The message on the front celebrated the end of the dictatorship and the return of freedom: freedom of speech, of press, of political association. These words, “freedom,” “dictatorship,” “liberty,”—I now read them for the first time in my life. I was reborn as a free Western man by virtue of these new words.
We must keep alert, so that the sense of these words will not be forgotten again. Ur-Fascism is still around us, sometimes in plainclothes. It would be so much easier, for us, if there appeared on the world scene somebody saying, “I want to reopen Auschwitz, I want the Black Shirts to parade again in the Italian squares.” Life is not that simple. Ur-Fascism can come back under the most innocent of disguises. Our duty is to uncover it and to point our finger at any of its new instances—every day, in every part of the world. Franklin Roosevelt’s words of November 4, 1938, are worth recalling: “I venture the challenging statement that if American democracy ceases to move forward as a living force, seeking day and night by peaceful means to better the lot of our citizens, fascism will grow in strength in our land.” Freedom and liberation are an unending task.
Let me finish with a poem by Franco Fortini:
Sulla spalletta del ponte
Le teste degli impiccati
Nell’acqua della fonte
La bava degli impiccati.
Sul lastrico del mercato
Le unghie dei fucilati
Sull’erba secca del prato
I denti dei fucilati.
Mordere l’aria mordere i sassi
La nostra carne non è più d’uomini
Mordere l’aria mordere i sassi
Il nostro cuore non è più d’uomini.
Ma noi s’è letto negli occhi dei morti
E sulla terra faremo libertà
Ma l’hanno stretta i pugni dei morti
La giustizia che si farà.
* * *
(On the bridge’s parapet
The heads of the hanged
In the flowing rivulet
The spittle of the hanged.On the cobbles in the market- places
The fingernails of those lined up and shot
On the dry grass in the open spaces
The broken teeth of those lined up and shot.
Biting the air, biting the stones
Our flesh is no longer human
Biting the air, biting the stones
Our hearts are no longer human.
But we have read into the eyes of the dead
And shall bring freedom on the earth
But clenched tight in the fists of the dead
Lies the justice to be served.)
—poem translated by Stephen Sartarelli
Published: July 1, 2019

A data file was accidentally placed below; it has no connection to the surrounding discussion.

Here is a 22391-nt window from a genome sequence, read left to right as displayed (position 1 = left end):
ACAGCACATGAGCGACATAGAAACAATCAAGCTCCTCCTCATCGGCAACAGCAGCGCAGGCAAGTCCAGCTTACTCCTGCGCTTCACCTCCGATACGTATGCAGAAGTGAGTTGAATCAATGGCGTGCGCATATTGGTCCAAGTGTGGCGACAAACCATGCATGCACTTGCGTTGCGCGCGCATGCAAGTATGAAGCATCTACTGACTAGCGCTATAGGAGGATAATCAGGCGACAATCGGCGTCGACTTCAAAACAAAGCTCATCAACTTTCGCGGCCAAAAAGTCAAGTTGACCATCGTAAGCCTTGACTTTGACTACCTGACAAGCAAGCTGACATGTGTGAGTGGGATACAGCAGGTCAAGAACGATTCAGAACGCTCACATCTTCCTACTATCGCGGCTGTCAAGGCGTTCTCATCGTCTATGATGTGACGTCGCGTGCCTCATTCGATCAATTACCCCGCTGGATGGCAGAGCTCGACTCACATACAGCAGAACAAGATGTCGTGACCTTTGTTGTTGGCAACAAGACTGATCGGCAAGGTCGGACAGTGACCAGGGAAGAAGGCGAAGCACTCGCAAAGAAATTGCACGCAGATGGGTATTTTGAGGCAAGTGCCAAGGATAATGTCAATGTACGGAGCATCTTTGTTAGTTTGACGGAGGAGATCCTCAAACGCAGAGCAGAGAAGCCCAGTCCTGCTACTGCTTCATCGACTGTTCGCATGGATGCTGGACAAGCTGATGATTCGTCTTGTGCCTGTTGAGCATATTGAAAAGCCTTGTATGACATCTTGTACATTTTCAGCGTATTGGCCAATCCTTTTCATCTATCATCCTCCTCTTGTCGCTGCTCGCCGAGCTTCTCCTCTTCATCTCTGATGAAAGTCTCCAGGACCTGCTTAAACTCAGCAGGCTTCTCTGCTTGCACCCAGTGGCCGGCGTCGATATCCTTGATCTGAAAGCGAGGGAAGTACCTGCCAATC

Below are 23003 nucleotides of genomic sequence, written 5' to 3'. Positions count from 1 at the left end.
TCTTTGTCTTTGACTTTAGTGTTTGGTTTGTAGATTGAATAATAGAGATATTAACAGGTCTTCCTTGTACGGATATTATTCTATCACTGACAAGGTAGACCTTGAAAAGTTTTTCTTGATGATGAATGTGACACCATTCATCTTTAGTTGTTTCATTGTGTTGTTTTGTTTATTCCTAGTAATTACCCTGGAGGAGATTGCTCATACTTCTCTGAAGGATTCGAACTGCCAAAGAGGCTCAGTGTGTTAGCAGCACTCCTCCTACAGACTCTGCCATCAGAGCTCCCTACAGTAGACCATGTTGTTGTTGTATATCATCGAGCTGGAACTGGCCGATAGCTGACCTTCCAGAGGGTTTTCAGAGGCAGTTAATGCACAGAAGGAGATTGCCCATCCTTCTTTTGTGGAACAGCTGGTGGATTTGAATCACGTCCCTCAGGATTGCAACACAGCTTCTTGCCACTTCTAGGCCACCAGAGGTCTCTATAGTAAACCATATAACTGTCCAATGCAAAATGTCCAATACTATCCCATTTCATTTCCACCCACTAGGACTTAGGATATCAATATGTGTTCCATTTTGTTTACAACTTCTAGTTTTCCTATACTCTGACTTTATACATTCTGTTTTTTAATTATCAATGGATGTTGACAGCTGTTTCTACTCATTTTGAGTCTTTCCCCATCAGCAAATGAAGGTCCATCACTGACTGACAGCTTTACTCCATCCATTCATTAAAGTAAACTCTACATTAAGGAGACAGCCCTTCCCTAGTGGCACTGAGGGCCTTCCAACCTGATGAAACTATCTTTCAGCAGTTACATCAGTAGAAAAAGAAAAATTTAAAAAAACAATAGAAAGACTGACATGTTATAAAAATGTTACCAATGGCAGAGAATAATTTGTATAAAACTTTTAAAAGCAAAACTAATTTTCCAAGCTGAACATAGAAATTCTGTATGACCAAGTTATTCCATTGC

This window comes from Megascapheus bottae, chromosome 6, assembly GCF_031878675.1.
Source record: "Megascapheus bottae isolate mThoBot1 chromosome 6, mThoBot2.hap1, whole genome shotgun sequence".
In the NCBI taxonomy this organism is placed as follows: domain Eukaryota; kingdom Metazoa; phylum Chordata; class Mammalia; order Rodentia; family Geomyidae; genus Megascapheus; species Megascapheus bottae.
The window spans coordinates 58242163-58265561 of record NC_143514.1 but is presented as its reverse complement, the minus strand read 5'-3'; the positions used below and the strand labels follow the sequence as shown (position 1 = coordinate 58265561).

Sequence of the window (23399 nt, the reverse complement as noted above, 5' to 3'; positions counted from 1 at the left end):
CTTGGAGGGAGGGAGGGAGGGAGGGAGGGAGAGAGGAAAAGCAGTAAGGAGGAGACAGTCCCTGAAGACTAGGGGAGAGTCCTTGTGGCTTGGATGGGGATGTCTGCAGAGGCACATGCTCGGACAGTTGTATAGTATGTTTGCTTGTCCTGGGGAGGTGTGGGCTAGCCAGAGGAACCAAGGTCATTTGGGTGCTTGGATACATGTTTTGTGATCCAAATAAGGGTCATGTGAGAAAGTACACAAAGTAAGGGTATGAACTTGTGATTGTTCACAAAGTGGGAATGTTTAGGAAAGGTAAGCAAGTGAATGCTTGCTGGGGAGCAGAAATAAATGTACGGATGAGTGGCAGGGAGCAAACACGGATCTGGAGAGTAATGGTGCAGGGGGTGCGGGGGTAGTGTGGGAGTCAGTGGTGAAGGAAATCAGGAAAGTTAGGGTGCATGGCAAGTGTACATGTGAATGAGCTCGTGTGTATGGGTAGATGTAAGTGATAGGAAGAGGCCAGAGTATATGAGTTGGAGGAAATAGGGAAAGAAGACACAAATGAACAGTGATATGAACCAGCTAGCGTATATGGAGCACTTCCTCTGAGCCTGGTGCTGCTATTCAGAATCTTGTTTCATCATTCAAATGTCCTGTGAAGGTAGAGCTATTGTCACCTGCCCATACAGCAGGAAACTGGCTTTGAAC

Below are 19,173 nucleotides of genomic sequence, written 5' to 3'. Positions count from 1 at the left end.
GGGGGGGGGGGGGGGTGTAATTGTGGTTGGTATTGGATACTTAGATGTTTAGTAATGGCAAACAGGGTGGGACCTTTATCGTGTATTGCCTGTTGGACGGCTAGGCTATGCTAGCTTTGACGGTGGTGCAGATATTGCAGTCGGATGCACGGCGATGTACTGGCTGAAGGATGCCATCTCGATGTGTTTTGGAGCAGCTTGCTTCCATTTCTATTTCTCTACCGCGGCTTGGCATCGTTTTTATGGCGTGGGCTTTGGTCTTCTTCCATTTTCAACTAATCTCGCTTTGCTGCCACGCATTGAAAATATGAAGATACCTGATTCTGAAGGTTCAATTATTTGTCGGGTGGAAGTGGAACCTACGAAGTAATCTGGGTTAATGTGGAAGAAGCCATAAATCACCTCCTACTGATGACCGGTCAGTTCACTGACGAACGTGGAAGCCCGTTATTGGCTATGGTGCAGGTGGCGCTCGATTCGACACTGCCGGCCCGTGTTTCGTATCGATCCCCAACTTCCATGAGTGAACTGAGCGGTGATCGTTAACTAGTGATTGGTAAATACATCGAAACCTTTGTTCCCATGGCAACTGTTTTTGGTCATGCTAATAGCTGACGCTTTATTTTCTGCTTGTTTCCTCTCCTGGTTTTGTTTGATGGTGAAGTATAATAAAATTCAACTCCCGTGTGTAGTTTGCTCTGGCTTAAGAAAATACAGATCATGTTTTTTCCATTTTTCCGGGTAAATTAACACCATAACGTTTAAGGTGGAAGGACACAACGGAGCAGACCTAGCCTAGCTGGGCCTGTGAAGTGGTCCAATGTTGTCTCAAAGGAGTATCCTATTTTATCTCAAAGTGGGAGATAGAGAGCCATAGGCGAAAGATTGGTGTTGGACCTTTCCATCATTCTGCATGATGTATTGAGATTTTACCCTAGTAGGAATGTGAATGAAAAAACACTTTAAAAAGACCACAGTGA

Transcriptwell howdy there internet people let’sbow again so tonight we’re going to talkabout 14 characteristics and ten stagesif you know where this is going to stickaround you’re gonna find out somethingyou don’t know at the end so I’m gonnalist 14 characteristics of a certainkind of government give you examples ofthe ones that aren’t plainly obvious andthen we’re going to talk about somethingelseso those fourteen characteristics firstof which is powerful and continuingdisplays of nationalism you know pictureflags on everything very patrioticslogans Trump hugging the flag the nextis a disdain for human rights thatshould be plainly obvious you knowsupport of torture black sitesconcentration camps that sort of thingidentifying enemies and scapegoats usand them those Muslims those thoseillegals we got enough of the bad peopleare right the others supremacy of themilitary in these regimes even if thereare widespread problems at home themilitary receives a ridiculous portionof the budget like here rampant sexismthat one should be obvious grabber bythe she’s a good pizza yeah she waspretty obvious the other thing that’sinteresting is that in this categoryalso is included discrimination againstgays and opposition to abortion seemscooler along the nose doesn’t it justsee you know this was written in 2003it wasn’t tailor-made for Trump it justseems like it is control of the massmedia is really important to these kindsof regimes maybe suggesting that there’sa state-run news outlet to counter allthe fake newsthere’s a an obsession with nationalsecurity and this is more aboutgoverning through fear we’ve got to tellyou who to be afraid of so we can tellyou we’re gonna protect you from themand you’ll give us your rights in orderto do that it’s what it’s about theblending of religion and government nowthis is really just innately Americanthere’s always been religious rhetoricin government since very early on veryearly on the one ripe I have with thislist is it says that corporate power isprotected whereas most other experts onthis subject would say that corporatepower and government are blended notjust protected and this would be youknow the privatization of governmentfunctions like prisons detainmentfacilities contracting along the borderthese kinds of things and an obsessionwith the corporate well-being ofentities within the country laborsuppression now that one’s a little alittle more obscure but let’s just sayin the u.s. there are two agencies thatdeal with unions one regulates theunions and make sure that they’re notdoing anything wrong the other regulatesthe companies that have unions one ofthese had their budgets slashed the onethat regulates the companies the otherhad their budget increase the one thatregulates the unions a disdain forintellectuals in the arts I loveuneducated voters an obsession withcrime and punishment I’ll pardon thosepeople that do stuff wrong because youwant to punish those you feel that aredoing something illegal and it extendsto creating a situation where the policecan get away with anything bang theirhead you don’t have to treat them tooniceKoni ISM and corruption I’m fairlycertain that nepotism would fall underthat or using government funds to go toyour own hotels and then the last one isfraudulent elections see the most recentSupreme Court case most of the time thisis accomplished through judicial reviewand gerrymandering these are thefourteen characteristics of fascism youare here to those that are saying wellthat doesn’t sound so bad there’s neverbeen a fascist regime in history thatdid not go through these ten stages thefirst of which is classification that’swhere you divide them up us and themgood guys and bad guysthe next is symbolization where wedefine them by other terms you know notpeople but illegals maybe come up withother terms to use them for and wecreate a mascot form a boogeyman toscare everybody with like ms-13 next isdiscrimination and that is where westart to deny the rights nowhistorically this is done throughlegislation in the u.s. we’re justsaying oh they don’t have them becausethey’re illegal but they doconstitutionally that precedent has beenset for a very very very long timethe next is dehumanization and you knowthat’s where they become animals anddisease carriers why we’ve got to checkthem at the border right because they’reall just dirty brown people so really onthe nose isn’t it the next stage isorganization and that’s where themilitias start to pop up and you see alot of replacements in governmentpositions shaking things up and there’sa cuttin a lot of times it’s adecentralized network that pulls thisstuff togetherthen there’s polarization and that’swhere you have hate groups start toemergeand become very vocal and theymainstream these ideasdon’t worry though there’s nice peopleon both sides then we get to preparationand this is more mental preparation ofyou where they start using terms likepurifying the nation mass removal wellthey won’t assimilate they’re not reallypart of us are a we’ve got to dosomething about and then we get topersecution and that’s concentrationcamps that’s when those show up you arehere the next step the next stage isextermination the stage after that isdenial yeah that’s that’s where crapwe’re really close and right now there’speople saying you know we’re not goingto commit genocide that’s ridiculousmm-hmm maybe but genocide like the termethnic cleansing is misunderstood in theUnited States genocide doesn’t just meanmass killings it’s not what it meanslike ethnic cleansing and genocide arenot interchangeable termsaetna cleansing could be renaming streetsigns if at the end of World War twowhen we had control of Berlin we renamedall the roads after us generals thatwould be ethnic cleansing that there’sthe common usage and then there’s thelegal term under the legal term ofgenocide there are five components fivethings that qualify one is the forcibletransfer of children to another groupthat one’s already happening not justtheir adoption but in a truly Americantwist we’re taking them and putting theminto facilities where because of thecronyism our friends are making moneythat one’s already happening the nextone is to prevent births from thattarget group because you know we got toget rid of those anchor babies rightalready happening deliberatelyinflicting poor conditions on that groupand in hopes of destroying them in partsuch as well you know they don’t needsoap toothbrushes or beds food alreadyhappening doing things to intentionallycause them physical and mental harmchild separation the conditions in thesecamps already happening in fact the onlyone that isn’t happening under the thelegal definition the genocide is masskillings that’s it you are hereit’s a little sobering but it’ssomething that I think we really need topay attention to you have all of thesethese lists that have been around a longlong time and we’re matching them upalmost like we’re following them like ablueprint and nobody wants to dare callit what it isI don’t normally at the end of my videosI don’t normally say hey share thisshare this one there there are peoplethat need to understand this they needto understand where we’re at becausevery soon they’re gonna have their haveto make a choice are they gonna doubledown on their mistake or are they gonnaattempt to correct it are they gonnaspeak out anyway it’s just a faulty’all have a good night